Yahoo Releases Survey Findings About Americans and Their Tablets
Tablet computers are quickly becoming the tool many use to access the web, play games, and the preferred tool to read ebooks.
Here are some new survey results that Yahoo has made available that look at tablet usage and users in the United States.
via Yahoo Andecdotal:
A recent Yahoo survey reveals some interesting tablet preferences by American households, proving just how important these devices have become. For example, results uncovered that Americans are more inclined to fight over a tablet than the TV remote and a shocking 15% of us would go so far as giving up our car in order to keep our tablet (a surprising, but healthy indication for our planet!).”
The 2,000 U.S. respondents participating in the study were aged between 18-64 years, and were asked questions on their tablet usage and habits, in order to uncover who’s really using them, where they take them, and just how far they’ll go to keep them. Some additional findings are outlined below:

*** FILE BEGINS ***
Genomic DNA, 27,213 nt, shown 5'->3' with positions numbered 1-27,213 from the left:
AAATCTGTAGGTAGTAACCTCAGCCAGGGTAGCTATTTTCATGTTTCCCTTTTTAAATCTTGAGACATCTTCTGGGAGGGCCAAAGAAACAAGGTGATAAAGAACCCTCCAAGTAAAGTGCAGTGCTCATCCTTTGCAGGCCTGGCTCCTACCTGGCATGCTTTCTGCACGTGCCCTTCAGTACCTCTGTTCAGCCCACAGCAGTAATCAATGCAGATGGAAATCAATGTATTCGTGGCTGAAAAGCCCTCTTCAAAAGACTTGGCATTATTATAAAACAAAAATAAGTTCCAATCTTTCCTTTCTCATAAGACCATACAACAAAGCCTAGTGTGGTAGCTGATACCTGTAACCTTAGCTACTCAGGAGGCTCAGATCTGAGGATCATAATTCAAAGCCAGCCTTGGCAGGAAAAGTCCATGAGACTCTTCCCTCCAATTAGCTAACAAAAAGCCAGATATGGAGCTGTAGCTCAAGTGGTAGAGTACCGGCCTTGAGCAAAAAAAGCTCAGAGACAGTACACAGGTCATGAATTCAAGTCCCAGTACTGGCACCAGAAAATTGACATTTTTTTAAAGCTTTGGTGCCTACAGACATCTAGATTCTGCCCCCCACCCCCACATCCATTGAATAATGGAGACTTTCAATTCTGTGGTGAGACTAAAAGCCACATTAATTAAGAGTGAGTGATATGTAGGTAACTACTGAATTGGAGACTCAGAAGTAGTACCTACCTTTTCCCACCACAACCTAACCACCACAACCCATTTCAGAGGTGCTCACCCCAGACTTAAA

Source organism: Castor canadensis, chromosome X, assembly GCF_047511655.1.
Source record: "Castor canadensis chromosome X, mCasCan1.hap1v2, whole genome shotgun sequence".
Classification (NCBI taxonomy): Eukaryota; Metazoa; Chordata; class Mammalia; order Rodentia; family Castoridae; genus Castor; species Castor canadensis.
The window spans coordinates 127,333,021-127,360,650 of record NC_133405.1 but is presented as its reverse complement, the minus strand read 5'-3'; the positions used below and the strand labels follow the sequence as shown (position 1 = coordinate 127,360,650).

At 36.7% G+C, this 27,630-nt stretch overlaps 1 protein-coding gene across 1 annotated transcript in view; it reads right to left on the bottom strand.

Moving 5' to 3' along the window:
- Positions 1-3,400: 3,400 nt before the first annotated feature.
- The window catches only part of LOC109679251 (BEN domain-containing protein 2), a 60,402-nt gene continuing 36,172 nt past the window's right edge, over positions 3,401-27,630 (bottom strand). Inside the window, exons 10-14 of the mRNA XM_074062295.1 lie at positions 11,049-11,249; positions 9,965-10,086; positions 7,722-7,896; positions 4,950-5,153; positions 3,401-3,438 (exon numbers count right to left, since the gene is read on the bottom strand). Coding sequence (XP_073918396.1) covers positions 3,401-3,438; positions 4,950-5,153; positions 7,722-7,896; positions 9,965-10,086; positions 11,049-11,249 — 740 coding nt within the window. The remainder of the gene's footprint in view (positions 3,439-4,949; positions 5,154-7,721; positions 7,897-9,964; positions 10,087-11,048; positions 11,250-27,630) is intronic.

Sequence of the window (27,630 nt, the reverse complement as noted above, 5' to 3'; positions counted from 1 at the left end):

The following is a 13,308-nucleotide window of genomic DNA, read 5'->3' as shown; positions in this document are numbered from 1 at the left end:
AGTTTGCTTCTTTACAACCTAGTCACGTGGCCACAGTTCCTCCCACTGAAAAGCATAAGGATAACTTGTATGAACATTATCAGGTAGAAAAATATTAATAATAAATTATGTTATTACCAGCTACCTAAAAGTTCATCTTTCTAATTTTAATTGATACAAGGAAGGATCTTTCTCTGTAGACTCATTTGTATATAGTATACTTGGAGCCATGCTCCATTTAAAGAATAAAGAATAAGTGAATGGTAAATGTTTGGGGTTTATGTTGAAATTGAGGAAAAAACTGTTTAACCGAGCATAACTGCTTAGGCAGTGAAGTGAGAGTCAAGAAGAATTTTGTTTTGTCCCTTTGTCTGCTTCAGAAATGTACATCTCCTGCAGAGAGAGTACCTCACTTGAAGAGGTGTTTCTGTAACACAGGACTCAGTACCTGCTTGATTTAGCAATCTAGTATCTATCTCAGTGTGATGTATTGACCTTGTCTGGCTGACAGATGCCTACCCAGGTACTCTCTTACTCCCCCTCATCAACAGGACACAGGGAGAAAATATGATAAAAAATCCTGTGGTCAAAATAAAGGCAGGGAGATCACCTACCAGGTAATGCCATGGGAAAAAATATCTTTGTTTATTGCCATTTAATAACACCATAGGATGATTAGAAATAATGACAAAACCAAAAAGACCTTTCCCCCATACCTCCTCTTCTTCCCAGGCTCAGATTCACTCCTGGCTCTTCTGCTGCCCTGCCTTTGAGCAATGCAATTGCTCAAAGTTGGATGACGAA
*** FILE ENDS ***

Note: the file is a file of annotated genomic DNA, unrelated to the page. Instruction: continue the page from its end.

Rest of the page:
- 15% would give up their car for an entire year to be able to keep their tablet; that would equate to 45 million fewer cars on the road, meaning less traffic and a whopping 270 million tons fewer greenhouse gases (CO2) emitted per year.
- Tablets are now the second most fought over device in the living room, just behind desktops/laptops, and ahead of TV remotes.
- A third of men frequently take their tablet to the bathroom. 40% of women never take the tablet to the bathroom.
- A quarter of women are happy to give up sex (25%) to keep their tablet. As for men? Only half as many men would give up sex (13%).
- The tablet is the go-to wind-down device: 91% use their tablet in bed.
The complete blog post and infographic are available here.
See Also: Study: Tablets Growing in Popularity as “First Choice” For E-Reading (April 30, 2012)
About Gary Price
Gary Price (firstname.lastname@example.org) is a librarian, writer, consultant, and frequent conference speaker based in the Washington D.C. metro area. He earned his MLIS degree from Wayne State University in Detroit. Price has won several awards including the SLA Innovations in Technology Award and Alumnus of the Year from the Wayne St. University Library and Information Science Program. From 2006-2009 he was Director of Online Information Services at Ask.com.